The Abbott government will mount a vigorous anti-Labor cost-of-living campaign, backed by data showing big cuts in power prices following the repeal of the carbon tax, contrasting this with Labor’s threats to set a price on cutting pollution.

Page 3: Clive Palmer’s court battle over serious allegations that he fraudulently siphoned more than $12 million in Chinese funds has veered into new territory, with his legal team accused yesterday of mounting a “scandalous” defence with flimsy foundations.

Page 5: A budget measure meant to save the government $12.3 million will now cost $15.9m, a policy blunder that appears to be the result of a communication breakdown between the Treasurer and the Social Services Minister.

Dreams of a better life, education and solid investments have fuelled movement of migrants to Australia, with more than 28 per cent of the resident population born outside the country.

Page 17: Billionaire rag trader Solomon Lew has again thrown his weight around at the Australian Pharmaceutical Industries annual meeting, with the company recording huge protest votes against the reappointment of two company directors and the granting of performance rights to chief executive Stephen Roche.

Having secured Nexus Energy for about $200 million, Kerry Stokes could now have his eye on Beach Energy as his next target after his Seven Group Holdings took a position in the Adelaide company yesterday.

Page 19: Asset divestment or merger plans at troubled education group Vocation could be jeopardised by ongoing audits conducted by the federal regulator into its key Learning Verve and Training & Development Australia subsidiaries, with interested parties warning reputational risks would have to be factored into the sale price of any part of the business.

Page 21: Major fund manager Antares Equities expects Westfield Corporation will sell its second-tier malls in the US in what would be a second major restructure of the group born out of last year’s painful demerger.

Page 25: Jetstar is edging closer to potential disruptions after a ballot on protected industrial action began this week for more than 400 pilots.

 

 

The West Australian

Page 3: Perth can expect to be swept off its feet by The Giants over the Valentine’s Day weekend but the romance will come at the cost of temporary road closures across the city and Northbridge.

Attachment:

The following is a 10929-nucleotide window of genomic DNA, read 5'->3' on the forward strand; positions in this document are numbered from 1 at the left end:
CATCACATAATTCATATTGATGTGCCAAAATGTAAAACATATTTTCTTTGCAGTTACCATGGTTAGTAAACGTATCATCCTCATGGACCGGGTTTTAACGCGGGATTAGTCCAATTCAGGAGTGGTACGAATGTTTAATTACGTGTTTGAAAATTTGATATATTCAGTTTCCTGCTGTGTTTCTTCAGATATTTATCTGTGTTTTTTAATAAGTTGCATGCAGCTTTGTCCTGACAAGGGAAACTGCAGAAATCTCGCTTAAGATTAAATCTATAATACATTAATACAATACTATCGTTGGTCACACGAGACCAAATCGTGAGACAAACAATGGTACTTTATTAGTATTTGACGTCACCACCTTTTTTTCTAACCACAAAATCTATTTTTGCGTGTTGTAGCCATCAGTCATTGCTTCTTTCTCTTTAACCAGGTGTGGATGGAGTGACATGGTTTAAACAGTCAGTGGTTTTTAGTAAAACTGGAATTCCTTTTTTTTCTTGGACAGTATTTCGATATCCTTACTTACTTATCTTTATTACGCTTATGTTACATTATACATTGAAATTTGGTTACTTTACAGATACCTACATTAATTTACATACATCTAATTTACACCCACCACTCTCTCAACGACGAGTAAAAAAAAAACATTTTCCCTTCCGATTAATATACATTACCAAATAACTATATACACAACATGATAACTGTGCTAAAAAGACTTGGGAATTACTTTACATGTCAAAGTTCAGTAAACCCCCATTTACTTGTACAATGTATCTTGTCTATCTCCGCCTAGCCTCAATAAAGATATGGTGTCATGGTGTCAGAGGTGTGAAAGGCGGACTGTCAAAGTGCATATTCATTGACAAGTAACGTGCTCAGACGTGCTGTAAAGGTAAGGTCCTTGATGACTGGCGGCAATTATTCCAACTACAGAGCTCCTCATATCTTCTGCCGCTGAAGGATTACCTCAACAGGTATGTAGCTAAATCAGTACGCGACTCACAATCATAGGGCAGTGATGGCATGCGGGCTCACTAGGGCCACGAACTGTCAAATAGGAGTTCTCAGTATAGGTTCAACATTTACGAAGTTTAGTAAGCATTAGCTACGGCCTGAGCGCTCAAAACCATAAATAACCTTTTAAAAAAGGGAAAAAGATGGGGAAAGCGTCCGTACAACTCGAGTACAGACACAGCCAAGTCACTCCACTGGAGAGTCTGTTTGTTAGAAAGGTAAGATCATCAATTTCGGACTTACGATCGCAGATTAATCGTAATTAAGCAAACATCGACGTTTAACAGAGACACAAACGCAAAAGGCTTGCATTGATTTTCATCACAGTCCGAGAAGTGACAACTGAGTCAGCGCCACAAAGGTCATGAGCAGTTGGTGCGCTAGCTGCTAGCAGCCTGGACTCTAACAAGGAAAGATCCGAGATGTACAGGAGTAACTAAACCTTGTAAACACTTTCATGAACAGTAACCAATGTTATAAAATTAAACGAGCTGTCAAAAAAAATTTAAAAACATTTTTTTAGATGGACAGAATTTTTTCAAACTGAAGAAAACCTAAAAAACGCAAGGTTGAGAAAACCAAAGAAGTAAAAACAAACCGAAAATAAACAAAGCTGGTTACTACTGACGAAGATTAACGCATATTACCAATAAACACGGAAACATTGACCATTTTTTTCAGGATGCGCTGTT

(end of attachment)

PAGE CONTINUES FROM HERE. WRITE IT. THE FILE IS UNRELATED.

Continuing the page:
Page 5: Julie Bishop is firming as favourite among disgruntled backbenchers to replace Tony Abbott amid mounting internal dissatisfaction over the Prime Minister’s leadership.

Page 9: Swedish fashion giant H&M will open its first WA store in Joondalup this year and plans to have a flagship city store next year.

Page 14: The Water Corporation will sell its construction division to the private sector, leaving the employment of 150 workers at its Shenton Park depot uncertain.

Page 20: Nine food trucks selling everything from gelato-topped waffles to slow-cooked ribs have been given four months to test Perth city’s appetite for food on wheels.

Page 24: A former Westpac bank manager spent his first hours behind bars last night after pleading guilty to defrauding a customer out of more than $500,000.

Business: Facebook chief executive Mark Zuckerberg says the social media giant’s move to prioritise showing its members video in news feeds is paying off in a big way.

Google’s push to make its AdWords search advertising more attractive to small and medium-sized businesses has seen the internet giant join forces with The West Australian.

Brierty has won a $69 million Main Roads WA contract to upgrade the North West Coastal Highway in the Gascoyne and Pilbara.

Global Construction Services shareholders have backed construction giant Brookfield taking a 15 per cent stake in the company.

 

STANDING BY BUSINESS. TRUSTED BY BUSINESS.